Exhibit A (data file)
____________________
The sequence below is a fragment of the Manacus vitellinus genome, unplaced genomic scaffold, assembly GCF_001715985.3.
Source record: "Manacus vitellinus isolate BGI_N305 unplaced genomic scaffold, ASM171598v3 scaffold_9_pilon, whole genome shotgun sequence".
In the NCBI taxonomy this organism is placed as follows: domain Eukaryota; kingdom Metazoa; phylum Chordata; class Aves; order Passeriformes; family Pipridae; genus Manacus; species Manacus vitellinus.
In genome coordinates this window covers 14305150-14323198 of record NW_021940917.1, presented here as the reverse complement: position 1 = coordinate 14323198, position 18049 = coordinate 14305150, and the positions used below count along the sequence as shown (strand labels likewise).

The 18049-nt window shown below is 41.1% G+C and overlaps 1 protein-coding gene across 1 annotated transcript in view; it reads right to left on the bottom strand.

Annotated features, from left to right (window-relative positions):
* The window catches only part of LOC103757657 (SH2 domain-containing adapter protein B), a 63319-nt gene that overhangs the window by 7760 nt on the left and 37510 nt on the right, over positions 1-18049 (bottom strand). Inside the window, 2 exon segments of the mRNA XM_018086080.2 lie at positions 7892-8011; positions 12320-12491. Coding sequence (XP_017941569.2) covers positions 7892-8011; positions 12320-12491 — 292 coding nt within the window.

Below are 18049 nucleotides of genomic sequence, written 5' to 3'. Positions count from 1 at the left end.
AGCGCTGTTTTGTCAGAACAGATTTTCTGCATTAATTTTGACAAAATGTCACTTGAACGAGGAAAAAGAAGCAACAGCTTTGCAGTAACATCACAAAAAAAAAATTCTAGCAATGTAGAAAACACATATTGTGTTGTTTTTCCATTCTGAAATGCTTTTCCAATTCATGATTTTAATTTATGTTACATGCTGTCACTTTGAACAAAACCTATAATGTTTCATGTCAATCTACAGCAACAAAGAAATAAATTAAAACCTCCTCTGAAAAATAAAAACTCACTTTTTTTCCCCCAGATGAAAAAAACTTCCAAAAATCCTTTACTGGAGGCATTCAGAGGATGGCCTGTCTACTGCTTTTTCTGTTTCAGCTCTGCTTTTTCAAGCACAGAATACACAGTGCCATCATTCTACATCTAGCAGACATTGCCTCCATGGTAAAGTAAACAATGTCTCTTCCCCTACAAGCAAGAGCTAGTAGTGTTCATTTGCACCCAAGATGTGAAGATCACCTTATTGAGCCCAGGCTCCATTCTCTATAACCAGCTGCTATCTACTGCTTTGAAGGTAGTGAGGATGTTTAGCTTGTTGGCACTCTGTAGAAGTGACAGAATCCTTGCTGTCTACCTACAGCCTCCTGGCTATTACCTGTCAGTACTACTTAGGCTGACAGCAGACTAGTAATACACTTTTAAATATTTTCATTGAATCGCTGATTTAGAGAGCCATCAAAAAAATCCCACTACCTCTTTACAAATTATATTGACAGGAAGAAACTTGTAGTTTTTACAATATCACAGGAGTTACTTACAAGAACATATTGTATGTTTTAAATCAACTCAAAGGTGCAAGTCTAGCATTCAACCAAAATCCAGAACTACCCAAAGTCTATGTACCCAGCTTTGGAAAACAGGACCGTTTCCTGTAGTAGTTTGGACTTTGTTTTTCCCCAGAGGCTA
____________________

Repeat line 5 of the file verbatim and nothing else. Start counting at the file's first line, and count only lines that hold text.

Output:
The 18049-nt window shown below is 41.1% G+C and overlaps 1 protein-coding gene across 1 annotated transcript in view; it reads right to left on the bottom strand.